Then There's This: Sunset Landfill Rises Again?
City to annex BFI property re-imagined for waste hauling site
November 2015 can't get here soon enough for Northeast Austin neighbors of the Sunset Farms Landfill. That marks the end of a 2009 settlement agreement between the city and the long-reviled site on Giles Road.
But a tangential wrinkle in the agreement has prompted the city to initiate annexation proceedings on a nearby tract that the landfill's operators, BFI Allied Waste Services (owned by Republic Services) recently acquired on the cheap from Wells Fargo Bank.
BFI may be losing a landfill, but it aims to hold on to its regional waste business by building a recycling facility and transfer station on the newly acquired site, where collection trucks would shift their loads onto larger vehicles to haul to other landfills.
A transfer station is clearly something city officials didn't anticipate when it agreed to withdraw its opposition to BFI's request for an expansion permit. That surprise settlement angered opponents, because it allowed the landfill to continue expanding vertically, creating a massive tower of trash in the interim years before its 2015 closure.
The BFI tract, located on the southwest corner of Highway 290 East and State Highway 130, is a late addition to the list of 11 properties slated for proposed annexation hearings before City Council on Oct. 11 and Oct. 18. (The higher-profile Formula One racetrack property in southeast Travis County is also on the annexation agenda. For a complete list of proposed sites, go to www.austintexas.gov/department/proposed-annexations.)
While a transfer station and recycling facility may seem like a logical business solution for a waste management company, the proposal runs counter to the city's Imagine Austin plan, a land-use planning roadmap for the future. In fact, the burgeoning 290/130 intersection is identified on the city's growth concept map as "major activity center," an area deemed suitable for an increased concentration of job centers, commercial businesses, and residences.
Should a new waste-related facility also figure into that equation after annexation, BFI would have to adhere to stricter land-use regulations – over which the county has little control – and undergo a more arduous permitting process. To navigate those waters at City Hall, the company has hired seasoned real estate lobbyist Steve Drenner.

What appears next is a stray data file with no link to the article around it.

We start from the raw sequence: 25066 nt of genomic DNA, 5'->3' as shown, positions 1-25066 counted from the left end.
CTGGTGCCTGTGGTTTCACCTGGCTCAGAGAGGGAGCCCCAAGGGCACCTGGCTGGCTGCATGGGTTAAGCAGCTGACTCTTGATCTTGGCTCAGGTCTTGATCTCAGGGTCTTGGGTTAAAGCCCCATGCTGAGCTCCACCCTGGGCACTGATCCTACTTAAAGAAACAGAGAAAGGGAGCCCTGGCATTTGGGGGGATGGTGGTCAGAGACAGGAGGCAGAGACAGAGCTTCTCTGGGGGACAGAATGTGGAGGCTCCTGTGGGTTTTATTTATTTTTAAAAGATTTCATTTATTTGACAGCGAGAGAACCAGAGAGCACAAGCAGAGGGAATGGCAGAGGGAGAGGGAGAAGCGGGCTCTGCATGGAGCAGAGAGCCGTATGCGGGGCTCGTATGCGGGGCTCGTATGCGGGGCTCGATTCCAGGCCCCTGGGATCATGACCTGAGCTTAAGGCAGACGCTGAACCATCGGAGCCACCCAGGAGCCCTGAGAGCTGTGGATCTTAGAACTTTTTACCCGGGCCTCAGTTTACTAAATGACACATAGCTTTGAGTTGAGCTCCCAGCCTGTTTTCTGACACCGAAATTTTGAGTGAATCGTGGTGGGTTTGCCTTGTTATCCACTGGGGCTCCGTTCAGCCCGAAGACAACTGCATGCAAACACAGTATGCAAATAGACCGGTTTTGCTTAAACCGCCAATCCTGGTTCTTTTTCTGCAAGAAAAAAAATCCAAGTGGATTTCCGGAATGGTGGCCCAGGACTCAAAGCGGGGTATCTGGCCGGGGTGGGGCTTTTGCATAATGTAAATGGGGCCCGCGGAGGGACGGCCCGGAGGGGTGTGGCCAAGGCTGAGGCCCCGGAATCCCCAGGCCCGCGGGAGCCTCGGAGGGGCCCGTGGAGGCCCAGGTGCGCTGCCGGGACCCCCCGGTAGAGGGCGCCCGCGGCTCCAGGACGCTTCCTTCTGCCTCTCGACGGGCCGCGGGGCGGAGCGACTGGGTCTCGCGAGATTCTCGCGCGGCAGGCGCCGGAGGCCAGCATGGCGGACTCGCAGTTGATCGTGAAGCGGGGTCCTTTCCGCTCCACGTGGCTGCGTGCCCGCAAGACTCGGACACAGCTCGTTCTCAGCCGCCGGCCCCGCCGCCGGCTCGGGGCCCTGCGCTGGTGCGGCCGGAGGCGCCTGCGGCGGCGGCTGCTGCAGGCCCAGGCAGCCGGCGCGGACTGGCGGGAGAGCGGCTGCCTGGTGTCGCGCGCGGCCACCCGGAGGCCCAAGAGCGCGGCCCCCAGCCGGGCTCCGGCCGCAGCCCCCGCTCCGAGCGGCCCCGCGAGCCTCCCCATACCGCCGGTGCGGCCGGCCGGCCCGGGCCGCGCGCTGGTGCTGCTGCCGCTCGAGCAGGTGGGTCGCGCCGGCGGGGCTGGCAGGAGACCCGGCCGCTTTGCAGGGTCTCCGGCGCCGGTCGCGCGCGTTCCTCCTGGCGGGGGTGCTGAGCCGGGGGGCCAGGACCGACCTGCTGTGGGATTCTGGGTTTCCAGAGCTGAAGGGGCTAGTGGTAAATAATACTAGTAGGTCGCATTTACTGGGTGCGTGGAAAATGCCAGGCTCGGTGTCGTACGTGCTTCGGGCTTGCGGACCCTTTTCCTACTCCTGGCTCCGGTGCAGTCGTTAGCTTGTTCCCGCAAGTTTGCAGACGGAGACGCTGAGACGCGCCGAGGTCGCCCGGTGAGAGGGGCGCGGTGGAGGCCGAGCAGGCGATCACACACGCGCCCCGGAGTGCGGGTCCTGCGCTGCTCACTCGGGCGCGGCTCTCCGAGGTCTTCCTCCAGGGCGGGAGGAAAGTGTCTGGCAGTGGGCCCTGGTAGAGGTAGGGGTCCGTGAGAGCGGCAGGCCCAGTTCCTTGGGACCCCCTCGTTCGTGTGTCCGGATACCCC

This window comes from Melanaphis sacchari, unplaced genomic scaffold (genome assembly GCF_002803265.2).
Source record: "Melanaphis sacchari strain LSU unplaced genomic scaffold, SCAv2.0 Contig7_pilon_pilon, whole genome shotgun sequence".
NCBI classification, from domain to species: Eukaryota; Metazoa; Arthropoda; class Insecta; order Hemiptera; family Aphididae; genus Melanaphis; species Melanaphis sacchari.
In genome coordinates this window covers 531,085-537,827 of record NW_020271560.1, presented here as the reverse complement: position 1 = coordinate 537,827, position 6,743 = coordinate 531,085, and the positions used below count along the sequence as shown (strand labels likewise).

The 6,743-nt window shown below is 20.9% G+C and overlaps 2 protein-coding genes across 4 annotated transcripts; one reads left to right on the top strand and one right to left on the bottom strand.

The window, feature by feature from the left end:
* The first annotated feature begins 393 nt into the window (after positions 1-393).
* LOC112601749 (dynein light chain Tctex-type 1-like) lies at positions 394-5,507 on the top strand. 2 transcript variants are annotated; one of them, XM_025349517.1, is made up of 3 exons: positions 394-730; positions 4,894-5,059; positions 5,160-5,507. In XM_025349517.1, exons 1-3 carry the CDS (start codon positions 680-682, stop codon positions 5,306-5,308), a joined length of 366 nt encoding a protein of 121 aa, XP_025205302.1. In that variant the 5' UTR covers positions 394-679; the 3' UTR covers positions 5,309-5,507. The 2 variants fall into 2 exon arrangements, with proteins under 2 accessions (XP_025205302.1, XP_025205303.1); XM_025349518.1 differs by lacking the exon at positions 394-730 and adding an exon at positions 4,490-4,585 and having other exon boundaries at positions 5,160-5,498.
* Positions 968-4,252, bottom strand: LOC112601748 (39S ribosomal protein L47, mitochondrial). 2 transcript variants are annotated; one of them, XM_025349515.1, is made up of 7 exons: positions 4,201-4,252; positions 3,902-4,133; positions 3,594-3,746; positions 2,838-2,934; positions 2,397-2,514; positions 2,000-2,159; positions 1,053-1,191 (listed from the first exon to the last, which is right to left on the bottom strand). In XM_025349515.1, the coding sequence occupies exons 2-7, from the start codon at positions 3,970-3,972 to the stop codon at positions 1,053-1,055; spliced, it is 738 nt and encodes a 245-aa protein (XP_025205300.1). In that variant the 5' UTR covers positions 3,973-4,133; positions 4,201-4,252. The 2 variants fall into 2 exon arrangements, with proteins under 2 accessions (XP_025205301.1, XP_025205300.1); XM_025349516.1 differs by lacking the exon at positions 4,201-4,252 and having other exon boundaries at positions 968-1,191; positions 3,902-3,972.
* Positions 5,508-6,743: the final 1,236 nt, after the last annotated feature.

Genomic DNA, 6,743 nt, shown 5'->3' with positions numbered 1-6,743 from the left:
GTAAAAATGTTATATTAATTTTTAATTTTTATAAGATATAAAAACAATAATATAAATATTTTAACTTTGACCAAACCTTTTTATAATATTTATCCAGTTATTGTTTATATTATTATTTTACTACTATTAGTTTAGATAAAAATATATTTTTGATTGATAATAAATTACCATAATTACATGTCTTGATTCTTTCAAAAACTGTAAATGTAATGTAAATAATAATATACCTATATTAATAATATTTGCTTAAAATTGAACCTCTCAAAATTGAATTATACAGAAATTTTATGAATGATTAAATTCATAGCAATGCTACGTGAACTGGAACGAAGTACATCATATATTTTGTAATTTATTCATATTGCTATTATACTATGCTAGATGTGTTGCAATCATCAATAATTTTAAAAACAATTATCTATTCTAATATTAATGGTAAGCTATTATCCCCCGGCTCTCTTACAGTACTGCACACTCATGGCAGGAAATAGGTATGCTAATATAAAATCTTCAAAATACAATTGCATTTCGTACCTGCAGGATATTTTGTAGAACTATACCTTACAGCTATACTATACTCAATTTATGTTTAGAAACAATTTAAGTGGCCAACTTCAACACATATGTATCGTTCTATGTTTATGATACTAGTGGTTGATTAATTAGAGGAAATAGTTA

News of the waste company's plans doesn't sit well with Pete Dwyer, one of the partners of Wildhorse Ranch, a master-planned community being developed adjacent to the BFI property. After BFI closed on the property this past spring, company reps contacted Dwyer to let him know they were his new neighbors. As Dwyer recalls the conversation, "They said: 'We've got this piece of land, and we're going to do this really cool solid waste transfer station. What do you think of that?'"
Dwyer said he asked them if they had done any scientific studies that examined route maps and compatibilities in advance of buying the property and they said they had not. "I just can't conceive of this type of use coming into that site because, for two years now, the [Imagine Austin planning process] has been vetting various and sundry development criteria, and that intersection is the designated northeast major activity center. That's the biggest [activity center] on the map, and they're smack dab in the middle of it." Dwyer said he told them their plans were "terribly inappropriate" for the site.
With Drenner going to bat for BFI, Dwyer has retained attorney David Armbrust, an equally formidable City Hall land-use lobbyist. Dwyer also asked another City Hall veteran, David Butts, to do some public outreach work on the proposed annexation of the site.
Lee Kuhn, regional general manager for Republic Services, said his company has been very open about their proposal for a "multi-purpose recycling facility." The plans, he said in an emailed statement, "are directly aligned with the community's desire to reach a 'zero waste' status." He added that the property's size allows for expansive buffers on the site, and that the overall plans are sensitive to surrounding tracts.
"Whether the tract remains in the City of Austin's extraterritorial jurisdiction or is annexed into the City," Kuhn wrote, "we hope to be able to move forward with our development plans for this tract without delay."
With two high-powered lobbyists and strong arguments on both sides, delay is the one thing that is certain.